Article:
Congratulations! You’ve decided to further your education by attending a college or university! Between applying for schools, picking a major, and choosing where to go, you are probably overwhelmed by the amount of decisions you have to make. Luckily, we have a few different suggestions to help reduce your stress when figuring out how to afford your new educational endeavor.
The first thing you will want to do is fill out the Free Application for Federal Student Aid, otherwise known as FAFSA. This application is used to determine your financial aid eligibility and could even find “free money” that you qualify for. The FAFSA can be found on https://fafsa.ed.gov/ and needs to be filled out each academic year. This is the most important step in finding the types of financial aid you qualify for and to help you pay for your education.
Grants and Scholarships
Both grants and scholarships are forms of aid that do not require any repayment and, if you qualify, are great options for paying for your education. Filling out your FAFSA will allow colleges, states, and the federal government to determine whether they are able to award you a grant based on your financial need. Most awarded grants will be listed on the financial aid letter sent by your chosen school.
Scholarships, on the other hand, may be provided by the school or even found through scholarship websites. Private scholarships can be offered by companies (like the Community West Credit Union Vern Hyde Scholarship), non-profit organizations, and other community groups. If you are still in high school, your guidance counselor might even be able to suggest different scholarships you could apply for. There are many online services such as Cappex, Fastweb, and Zinch that can help you find thousands of scholarships to apply for. Always remember, whether the scholarship is worth $100 or $2,000, all awarded money is money you won’t have to pay back in the end!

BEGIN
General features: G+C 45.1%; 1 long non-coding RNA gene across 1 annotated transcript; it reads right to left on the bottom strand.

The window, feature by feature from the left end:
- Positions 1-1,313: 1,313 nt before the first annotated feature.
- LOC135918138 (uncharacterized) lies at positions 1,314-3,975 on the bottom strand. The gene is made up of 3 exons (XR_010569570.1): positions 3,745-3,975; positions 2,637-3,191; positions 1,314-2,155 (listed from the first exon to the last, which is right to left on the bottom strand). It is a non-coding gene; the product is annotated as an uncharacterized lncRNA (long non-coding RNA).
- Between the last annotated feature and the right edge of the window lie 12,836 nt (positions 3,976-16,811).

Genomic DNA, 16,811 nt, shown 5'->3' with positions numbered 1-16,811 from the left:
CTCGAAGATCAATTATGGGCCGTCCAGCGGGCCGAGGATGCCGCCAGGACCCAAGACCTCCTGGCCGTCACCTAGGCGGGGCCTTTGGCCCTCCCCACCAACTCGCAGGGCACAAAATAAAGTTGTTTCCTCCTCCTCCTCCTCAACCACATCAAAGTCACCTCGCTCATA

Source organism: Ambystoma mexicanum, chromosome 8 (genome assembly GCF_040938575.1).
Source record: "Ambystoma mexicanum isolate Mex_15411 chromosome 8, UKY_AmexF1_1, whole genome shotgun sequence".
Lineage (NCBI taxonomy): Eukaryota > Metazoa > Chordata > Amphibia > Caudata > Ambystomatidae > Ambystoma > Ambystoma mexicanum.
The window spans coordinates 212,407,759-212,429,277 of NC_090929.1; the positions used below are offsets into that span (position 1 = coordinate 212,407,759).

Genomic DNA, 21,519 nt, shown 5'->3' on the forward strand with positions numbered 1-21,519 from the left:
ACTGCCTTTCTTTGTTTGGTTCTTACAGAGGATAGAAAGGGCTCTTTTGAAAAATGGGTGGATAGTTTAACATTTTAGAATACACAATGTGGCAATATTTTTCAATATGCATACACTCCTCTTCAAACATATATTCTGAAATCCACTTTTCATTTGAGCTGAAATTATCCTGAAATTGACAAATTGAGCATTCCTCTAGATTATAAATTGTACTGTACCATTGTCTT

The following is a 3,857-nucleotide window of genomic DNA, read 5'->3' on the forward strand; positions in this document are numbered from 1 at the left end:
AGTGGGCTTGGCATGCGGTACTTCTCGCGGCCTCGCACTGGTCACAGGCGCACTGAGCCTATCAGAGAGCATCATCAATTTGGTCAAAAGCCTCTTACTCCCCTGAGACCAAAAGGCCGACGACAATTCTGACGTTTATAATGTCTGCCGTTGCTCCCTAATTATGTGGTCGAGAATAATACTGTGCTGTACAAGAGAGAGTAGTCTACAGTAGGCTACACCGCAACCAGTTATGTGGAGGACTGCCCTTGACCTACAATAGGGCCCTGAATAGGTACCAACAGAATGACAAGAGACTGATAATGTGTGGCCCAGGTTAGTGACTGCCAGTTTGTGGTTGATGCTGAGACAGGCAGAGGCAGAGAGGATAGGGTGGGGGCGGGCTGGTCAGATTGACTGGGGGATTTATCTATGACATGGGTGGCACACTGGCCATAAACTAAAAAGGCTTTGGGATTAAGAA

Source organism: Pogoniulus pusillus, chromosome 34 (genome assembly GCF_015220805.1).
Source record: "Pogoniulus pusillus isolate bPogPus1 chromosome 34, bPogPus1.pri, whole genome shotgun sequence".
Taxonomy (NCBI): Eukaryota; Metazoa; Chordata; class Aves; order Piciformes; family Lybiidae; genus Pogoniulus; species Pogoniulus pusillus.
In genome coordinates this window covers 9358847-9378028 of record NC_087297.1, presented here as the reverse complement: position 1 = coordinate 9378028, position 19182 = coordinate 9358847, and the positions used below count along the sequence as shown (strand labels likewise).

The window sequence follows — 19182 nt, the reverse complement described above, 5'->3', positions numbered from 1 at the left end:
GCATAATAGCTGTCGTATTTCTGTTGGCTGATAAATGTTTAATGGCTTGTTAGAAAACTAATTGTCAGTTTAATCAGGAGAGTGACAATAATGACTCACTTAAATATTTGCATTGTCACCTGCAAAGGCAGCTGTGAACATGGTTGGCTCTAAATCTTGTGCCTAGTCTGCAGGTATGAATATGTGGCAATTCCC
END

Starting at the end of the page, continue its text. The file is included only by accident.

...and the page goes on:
Once again, here is where the FAFSA will come into play. The free application will allow the government to select a government backed lender to provide financial aid for your educational journey. Some students will qualify for a portion of their education to be financed through the government and others will be able to have all of their loans through the government. Borrowing from the government is the cheapest and easiest way to borrow and finance your cost of education. For students that are unable to borrow all of their loans through the government, they can seek our private lending to provide additional aid.
Either way, there are two types of loans that will be provided by any lender: subsidized loans and unsubsidized loans.
Subsidized loans are loans that do not accrue interest while you are in school. Unsubsidized loans are loans that do accrue interest while you are in school. This is important to consider, because when you finish your degree, some of loans will have interest that has been accumulating the entire time you were studying and others, will not begin to add on interest until you have fully graduated. Understand that when you begin making student loan payments, all interest has to be paid first, before you begin paying on the principal balance of the loan. Interest will accrue daily, and can become a hefty burden if you are not making payments while you are in school.
Note that not all private student loan lenders are the same. For example, Community West Credit Union has multiple options for student lending, including student loan refinance that allows you to select a flexible payment term.
No matter how you choose to pay for your future education, Community West Credit Union is here to help you along the way. Learn more about our student lending options by visiting http://communitywestcu.studentchoice.org/ or talking to a lender at your local CWCU branch. Once again, congratulations on your choice and good luck in your studies!